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I have a project in C that I'm looking to convert to C++. The project does white box hardware testing of a device (actually many similar devices). In this case the device has two processors. Each have unique capabilities and both have some similar features (discrete io and such). The top level test code is a collection of exported functions from a DLL.

Looking at the code knowing that I'll have to support additional variants of the devices I have the following questions which made me think others would have suggestions on architecture/design and the reasoning behind those design choices will help others:

  1. Do you support a device class with members proc_a and proc_b (has a thinking) with the interface having distinct function names so it's clear to the user what's being manipulated or prefer the interface to have a more generic naming scheme (like setDiscrete which takes an enum encompassing both processors' discrete a (DISCRETE_PROC_A_x and _B_x)?

  2. Knowing that future variants of the device will have updated processor(s) how do I keep the changes to only those features that changed? I.e. A new processor B adds functionality and the include files for that functionality (from the embedded source) are different then what is used so far. I'm thinking I make the processor a class and than children of it to handle this concern. Is there a more maintanable design? What if the interface for that class needs to change but the same functionality is needed?

  3. Tell don't ask is great but when you need setters or getters do you prefer set/get, push/pull, set/clear, etc? Do you make some communicate with the device and cache the state in your class? If so, is that separate fetch function and you use a state tracking variable or is it another function in the interface?

  • I am not sure that converting a project from C to C++ is worthwhile. Since C++ is compatible with C, you might simply write new modules in C++. – Basile Starynkevitch Aug 6 '15 at 8:41
  • A bigger problem is that, while it is possible to use C++ in the implementation of a DLL project, the interface that is exposed by a DLL must be a pure extern C collection of non-member functions, because any export of C++ types require a runtime dependency on the same version of the C++ Standard Library Runtime, which defeats all of your wishes for forward compatibility (or the hope of isolating platform variations from the clients of your API). – rwong Aug 6 '15 at 8:46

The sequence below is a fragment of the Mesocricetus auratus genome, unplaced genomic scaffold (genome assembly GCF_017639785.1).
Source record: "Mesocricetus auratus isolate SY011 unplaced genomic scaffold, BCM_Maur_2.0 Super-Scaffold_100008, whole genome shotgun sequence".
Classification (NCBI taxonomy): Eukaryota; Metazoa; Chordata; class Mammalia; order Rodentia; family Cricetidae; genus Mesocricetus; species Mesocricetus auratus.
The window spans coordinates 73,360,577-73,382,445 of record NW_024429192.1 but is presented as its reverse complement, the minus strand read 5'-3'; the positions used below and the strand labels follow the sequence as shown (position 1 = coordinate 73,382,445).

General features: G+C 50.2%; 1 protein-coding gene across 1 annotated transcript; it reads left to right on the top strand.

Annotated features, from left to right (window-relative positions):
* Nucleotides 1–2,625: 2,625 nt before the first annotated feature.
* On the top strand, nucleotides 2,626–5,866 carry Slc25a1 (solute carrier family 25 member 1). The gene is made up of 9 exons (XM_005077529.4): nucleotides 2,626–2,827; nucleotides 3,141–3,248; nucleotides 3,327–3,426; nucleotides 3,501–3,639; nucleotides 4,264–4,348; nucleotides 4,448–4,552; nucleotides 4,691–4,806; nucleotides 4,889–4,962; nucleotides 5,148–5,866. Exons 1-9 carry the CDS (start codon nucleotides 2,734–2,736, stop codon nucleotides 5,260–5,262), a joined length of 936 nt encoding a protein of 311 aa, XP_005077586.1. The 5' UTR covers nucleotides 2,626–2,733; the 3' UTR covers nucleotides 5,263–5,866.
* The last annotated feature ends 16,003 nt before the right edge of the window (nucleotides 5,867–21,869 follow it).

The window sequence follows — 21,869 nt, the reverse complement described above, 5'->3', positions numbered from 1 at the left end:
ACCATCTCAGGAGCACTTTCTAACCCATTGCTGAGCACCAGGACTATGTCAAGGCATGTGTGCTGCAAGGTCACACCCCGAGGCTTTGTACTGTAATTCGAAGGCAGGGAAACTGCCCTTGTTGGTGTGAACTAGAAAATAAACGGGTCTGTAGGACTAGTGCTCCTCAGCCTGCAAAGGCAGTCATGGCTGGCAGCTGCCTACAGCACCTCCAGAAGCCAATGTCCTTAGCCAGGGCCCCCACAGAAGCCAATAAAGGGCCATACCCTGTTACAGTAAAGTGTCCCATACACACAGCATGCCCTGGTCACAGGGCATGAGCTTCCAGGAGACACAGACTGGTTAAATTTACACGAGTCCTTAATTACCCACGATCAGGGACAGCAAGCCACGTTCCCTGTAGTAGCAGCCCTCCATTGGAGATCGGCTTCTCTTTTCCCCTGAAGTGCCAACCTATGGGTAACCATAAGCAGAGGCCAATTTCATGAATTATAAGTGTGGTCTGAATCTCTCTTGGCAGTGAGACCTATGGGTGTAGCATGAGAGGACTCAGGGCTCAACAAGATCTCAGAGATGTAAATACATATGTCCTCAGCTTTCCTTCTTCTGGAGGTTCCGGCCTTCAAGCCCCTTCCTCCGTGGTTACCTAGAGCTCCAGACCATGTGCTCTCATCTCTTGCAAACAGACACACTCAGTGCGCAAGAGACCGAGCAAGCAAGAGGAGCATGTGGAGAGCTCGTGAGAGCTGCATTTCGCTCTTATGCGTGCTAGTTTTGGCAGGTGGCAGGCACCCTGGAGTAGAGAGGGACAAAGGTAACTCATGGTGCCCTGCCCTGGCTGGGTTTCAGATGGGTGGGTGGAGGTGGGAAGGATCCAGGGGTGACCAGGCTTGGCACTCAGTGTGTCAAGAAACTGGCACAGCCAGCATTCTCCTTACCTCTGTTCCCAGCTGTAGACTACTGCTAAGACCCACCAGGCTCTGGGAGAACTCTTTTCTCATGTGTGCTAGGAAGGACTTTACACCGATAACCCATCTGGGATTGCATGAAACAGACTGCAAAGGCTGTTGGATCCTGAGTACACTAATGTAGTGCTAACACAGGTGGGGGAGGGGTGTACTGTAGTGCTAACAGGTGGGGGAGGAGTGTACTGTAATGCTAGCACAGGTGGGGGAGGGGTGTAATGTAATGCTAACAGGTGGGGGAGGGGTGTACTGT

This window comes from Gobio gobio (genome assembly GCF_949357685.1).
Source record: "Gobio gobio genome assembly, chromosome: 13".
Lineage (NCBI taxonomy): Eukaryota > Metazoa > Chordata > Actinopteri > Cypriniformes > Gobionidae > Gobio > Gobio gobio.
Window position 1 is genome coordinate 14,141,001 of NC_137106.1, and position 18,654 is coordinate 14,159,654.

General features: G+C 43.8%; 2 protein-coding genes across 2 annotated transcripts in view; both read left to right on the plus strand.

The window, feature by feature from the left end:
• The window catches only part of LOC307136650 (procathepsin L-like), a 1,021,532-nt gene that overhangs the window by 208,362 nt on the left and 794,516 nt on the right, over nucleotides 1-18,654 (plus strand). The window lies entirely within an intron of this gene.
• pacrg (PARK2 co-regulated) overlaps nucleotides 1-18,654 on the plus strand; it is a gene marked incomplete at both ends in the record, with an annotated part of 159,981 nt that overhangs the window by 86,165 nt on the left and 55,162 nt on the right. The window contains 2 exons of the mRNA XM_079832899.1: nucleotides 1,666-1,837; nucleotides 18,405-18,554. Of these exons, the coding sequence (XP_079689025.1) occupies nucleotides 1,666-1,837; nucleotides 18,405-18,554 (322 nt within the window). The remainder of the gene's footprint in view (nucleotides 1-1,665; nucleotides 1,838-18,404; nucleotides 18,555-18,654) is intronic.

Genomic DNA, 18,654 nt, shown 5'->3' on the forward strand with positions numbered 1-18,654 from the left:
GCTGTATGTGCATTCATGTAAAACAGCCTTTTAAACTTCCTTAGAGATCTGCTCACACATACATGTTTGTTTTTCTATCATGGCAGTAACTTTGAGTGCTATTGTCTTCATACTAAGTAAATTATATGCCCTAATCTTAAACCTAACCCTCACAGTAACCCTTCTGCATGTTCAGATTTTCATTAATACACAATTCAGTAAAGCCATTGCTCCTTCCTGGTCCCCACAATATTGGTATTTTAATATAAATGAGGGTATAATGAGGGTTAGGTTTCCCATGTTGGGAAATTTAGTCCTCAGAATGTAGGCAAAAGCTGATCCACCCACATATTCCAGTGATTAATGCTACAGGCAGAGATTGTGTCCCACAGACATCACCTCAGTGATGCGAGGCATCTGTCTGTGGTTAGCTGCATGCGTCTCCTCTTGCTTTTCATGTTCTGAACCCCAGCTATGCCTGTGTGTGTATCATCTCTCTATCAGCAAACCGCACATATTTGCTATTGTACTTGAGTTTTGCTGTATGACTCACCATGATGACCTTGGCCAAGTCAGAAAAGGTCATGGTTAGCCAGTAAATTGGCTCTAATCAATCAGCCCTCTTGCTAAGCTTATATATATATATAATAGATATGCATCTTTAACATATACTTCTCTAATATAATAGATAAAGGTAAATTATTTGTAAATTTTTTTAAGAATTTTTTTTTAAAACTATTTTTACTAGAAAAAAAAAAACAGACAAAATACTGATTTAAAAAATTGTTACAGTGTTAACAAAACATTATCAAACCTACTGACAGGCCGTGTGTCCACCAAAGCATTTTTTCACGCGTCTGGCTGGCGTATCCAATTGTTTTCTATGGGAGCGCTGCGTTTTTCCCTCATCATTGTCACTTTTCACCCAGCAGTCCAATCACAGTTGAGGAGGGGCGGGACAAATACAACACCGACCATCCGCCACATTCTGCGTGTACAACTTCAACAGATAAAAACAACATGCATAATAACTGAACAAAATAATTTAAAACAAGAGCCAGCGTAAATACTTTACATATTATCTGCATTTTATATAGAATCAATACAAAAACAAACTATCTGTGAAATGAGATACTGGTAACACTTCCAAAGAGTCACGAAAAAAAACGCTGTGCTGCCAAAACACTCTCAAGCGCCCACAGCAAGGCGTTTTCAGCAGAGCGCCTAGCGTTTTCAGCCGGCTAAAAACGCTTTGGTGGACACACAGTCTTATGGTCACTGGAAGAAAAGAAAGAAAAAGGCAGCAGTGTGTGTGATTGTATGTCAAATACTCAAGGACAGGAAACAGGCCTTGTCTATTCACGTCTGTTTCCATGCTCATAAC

• Grasshopper: please improve the title of your question to make it more specific (regarding hardware variations that are exposed on the DLL API) – rwong Aug 6 '15 at 8:49
  • Basile, agreed. What I should have said is I have several projects that are in C and going forward future incarnations of those projects ( similar but not identical variations ) I'd like to have in C++. – Grasshopper Sep 17 '15 at 3:24
  • rwong, agreed the DLL does extern "C" the test functions. – Grasshopper Sep 17 '15 at 3:25
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Looking at your direct questions, I will answer the entire question with a single link to the GoF Design Patterns -

https://en.wikipedia.org/wiki/Design_Patterns

And call out two patterns that I have repeatedly used when designing extendable software with minimal rewrite and that is that of the Decorator Pattern - https://en.wikipedia.org/wiki/Decorator_pattern and the Strategy Pattern - https://en.wikipedia.org/wiki/Strategy_pattern

To fully understand the direct answers to the questions you pose, understanding the above patterns will help to inform the following thinking.

  1. You can design your interface to be more generic, build the basic functionality shared by the devices in a concrete implementation, and then decorate the additional functionality on the discrete behaviors that are not shared.
  2. By doing the above, you restrict changes only to the new functionality. If you find that your interface must change, it likely means that your interface wasn't designed properly in your first use case. Strategy can come into play as well, if you need two processors to do functionally the same things, but on different types of inputs.
  3. The answer to this depends on how you have decided the implementations of above, with regard to the sharing of data, strategy and how you have done the decorating. Depending on what you need to share you may be able to make use of the Flyweight pattern - https://en.wikipedia.org/wiki/Flyweight_pattern

Regardless of what you decide, I hope that this drives home the importance of design when you are working with both new and old code with regards to reusable and extensible software. The is a, has a parent/child subclassing has caused great difficulty when poorly designed!

Happy Patterns!

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